In our study, an increase in the proportion of male and manual employees in the work unit were also related to reduced levels of social capital at workplace, irrespective of individual's own sex and SES. Our sample was predominantly female (81%) corresponding to the sex distribution in public sector employees in Finland. Moreover, in half of the workplaces less than 10% of employees were men or manual workers. McPherson et al. [38] suggested that contacts among similar people − with respect to many sociodemographic, behavioural and intrapersonal characteristics − occur more often than contacts among dissimilar people referring to "the principle of homophily". Thus, employees in more homogenous work units may interact more frequently with each other, which in turn generates higher levels of interpersonal trust, reciprocity and social capital [10], [39]. Our findings reflect the fact that like other forms of capital, social capital constitutes a form of accumulated history [35]− here reflecting past investments in social relations which now face an organisational change.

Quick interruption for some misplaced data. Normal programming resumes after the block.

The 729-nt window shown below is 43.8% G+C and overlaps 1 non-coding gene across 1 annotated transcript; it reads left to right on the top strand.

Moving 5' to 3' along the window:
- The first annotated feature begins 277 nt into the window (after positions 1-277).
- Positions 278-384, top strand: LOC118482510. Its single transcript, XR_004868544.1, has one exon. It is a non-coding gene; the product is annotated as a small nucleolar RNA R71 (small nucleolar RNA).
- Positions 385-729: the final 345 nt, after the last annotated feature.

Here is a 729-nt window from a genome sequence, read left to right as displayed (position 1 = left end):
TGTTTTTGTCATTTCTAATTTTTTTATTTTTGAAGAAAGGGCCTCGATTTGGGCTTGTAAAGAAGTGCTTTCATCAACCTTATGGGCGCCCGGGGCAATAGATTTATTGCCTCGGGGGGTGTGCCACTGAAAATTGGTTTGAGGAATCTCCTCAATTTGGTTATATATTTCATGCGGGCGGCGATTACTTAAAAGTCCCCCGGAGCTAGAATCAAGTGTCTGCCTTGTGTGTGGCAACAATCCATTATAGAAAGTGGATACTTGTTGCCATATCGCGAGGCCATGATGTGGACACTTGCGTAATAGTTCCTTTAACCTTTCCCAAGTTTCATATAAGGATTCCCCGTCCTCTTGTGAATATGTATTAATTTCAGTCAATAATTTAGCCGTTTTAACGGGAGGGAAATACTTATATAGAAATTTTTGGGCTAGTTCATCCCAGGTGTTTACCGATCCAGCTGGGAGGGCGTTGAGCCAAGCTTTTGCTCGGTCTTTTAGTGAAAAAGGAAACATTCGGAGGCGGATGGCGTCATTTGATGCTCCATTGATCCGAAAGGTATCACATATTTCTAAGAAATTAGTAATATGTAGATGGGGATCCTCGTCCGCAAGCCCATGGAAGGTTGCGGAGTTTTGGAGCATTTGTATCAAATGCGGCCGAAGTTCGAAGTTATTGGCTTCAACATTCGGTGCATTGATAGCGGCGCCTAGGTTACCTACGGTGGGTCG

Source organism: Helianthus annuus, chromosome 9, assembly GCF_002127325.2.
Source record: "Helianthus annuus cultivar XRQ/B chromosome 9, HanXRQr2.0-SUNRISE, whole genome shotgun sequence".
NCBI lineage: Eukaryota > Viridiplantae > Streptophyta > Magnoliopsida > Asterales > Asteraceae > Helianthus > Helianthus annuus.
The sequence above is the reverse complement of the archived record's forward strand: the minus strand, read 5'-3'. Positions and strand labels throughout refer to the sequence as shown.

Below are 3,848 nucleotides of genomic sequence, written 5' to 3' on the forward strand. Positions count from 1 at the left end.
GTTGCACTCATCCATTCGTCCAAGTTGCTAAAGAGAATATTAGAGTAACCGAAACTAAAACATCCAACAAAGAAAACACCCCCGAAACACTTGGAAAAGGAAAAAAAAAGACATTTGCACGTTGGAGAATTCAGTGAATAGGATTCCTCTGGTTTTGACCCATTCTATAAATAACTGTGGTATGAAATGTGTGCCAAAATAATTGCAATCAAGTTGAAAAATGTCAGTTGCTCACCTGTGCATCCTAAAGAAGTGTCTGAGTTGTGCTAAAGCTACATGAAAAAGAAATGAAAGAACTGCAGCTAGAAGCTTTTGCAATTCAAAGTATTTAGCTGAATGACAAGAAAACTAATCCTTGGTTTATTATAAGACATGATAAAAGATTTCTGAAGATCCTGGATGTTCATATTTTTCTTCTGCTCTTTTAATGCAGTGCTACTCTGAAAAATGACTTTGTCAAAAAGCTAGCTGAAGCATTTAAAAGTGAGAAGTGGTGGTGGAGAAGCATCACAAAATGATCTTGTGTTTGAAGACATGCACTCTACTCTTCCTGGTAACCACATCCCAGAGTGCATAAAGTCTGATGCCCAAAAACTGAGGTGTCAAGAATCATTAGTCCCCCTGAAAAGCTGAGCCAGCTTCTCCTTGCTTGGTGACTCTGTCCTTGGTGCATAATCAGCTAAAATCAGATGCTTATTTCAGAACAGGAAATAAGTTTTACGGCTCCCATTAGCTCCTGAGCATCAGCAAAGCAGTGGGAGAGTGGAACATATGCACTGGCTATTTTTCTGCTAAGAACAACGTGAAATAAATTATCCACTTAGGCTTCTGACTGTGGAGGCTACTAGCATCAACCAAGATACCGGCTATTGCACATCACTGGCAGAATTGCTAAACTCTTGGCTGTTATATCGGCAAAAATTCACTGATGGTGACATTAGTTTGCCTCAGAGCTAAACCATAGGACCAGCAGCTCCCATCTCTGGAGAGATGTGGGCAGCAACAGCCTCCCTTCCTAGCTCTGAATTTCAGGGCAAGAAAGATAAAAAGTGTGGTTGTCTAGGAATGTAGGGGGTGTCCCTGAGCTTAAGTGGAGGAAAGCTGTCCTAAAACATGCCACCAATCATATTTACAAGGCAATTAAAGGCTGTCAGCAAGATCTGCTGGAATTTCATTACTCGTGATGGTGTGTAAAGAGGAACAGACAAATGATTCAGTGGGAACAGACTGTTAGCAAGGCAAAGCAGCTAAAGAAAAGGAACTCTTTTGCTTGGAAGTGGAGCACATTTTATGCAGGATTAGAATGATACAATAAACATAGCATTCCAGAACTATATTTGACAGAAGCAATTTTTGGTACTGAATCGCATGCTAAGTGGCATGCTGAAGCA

Higher employee turnover and an increase in fixed-term employees were associated with higher levels of workplace social capital, which was an unexpected finding in our study. In general, "birds of passage don't nest" restricting the formation of social ties that take time [6], [8], [40], [41]. Our a priori assumption was therefore that practices like a regular use of temporary employees may undermine the ability of employees to form meaningful relationships at work and hinder the development of social capital [42]. On the other hand, high social capital may enhance mobility and provide better access to information about job opportunities [43]. Thus, it could be that temporary employees are social capitalists, whose social capital developed in another context can possibly be transferred into that of the current workplace [44]. It is also possible that workplace social capital does not necessarily depend on stability. Coleman admitted to this possibility: ”every form of social capital, with the exception of that deriving from formal organizations with structures based on positions, depends on stability” [45]. Thus, in a hierarchical work context, social capital may be high even in the face of instability of individuals. Alternatively, the explanation may be that workplaces that employ a high proportion of temporary employees are more strongly focused on performing a specified set of tasks, thereby encouraging strong cohesion in the work unit. This might be the case in teaching hospitals providing internships, for example. At the time of the study, a growing fraction of the workforce in Finland and other OECD countries had contingent or nonstandard jobs, such as part-time or fixed-term contracts [46]. The findings of our study provide some reassurance that this trend is not destroying workplace social capital in the public sector workplaces, although further studies in other contexts (e.g. the manufacturing or service sector) are clearly warranted. Note also that the assessment of social capital at the work unit was mostly based on the responses of permanent employees (over 80% in our sample). Therefore, it is possible that the benefits to the core personnel in long-term jobs derive from good possibilities to use temporary employees when in need, while short-term jobs can create barriers to access to social capital in these work units.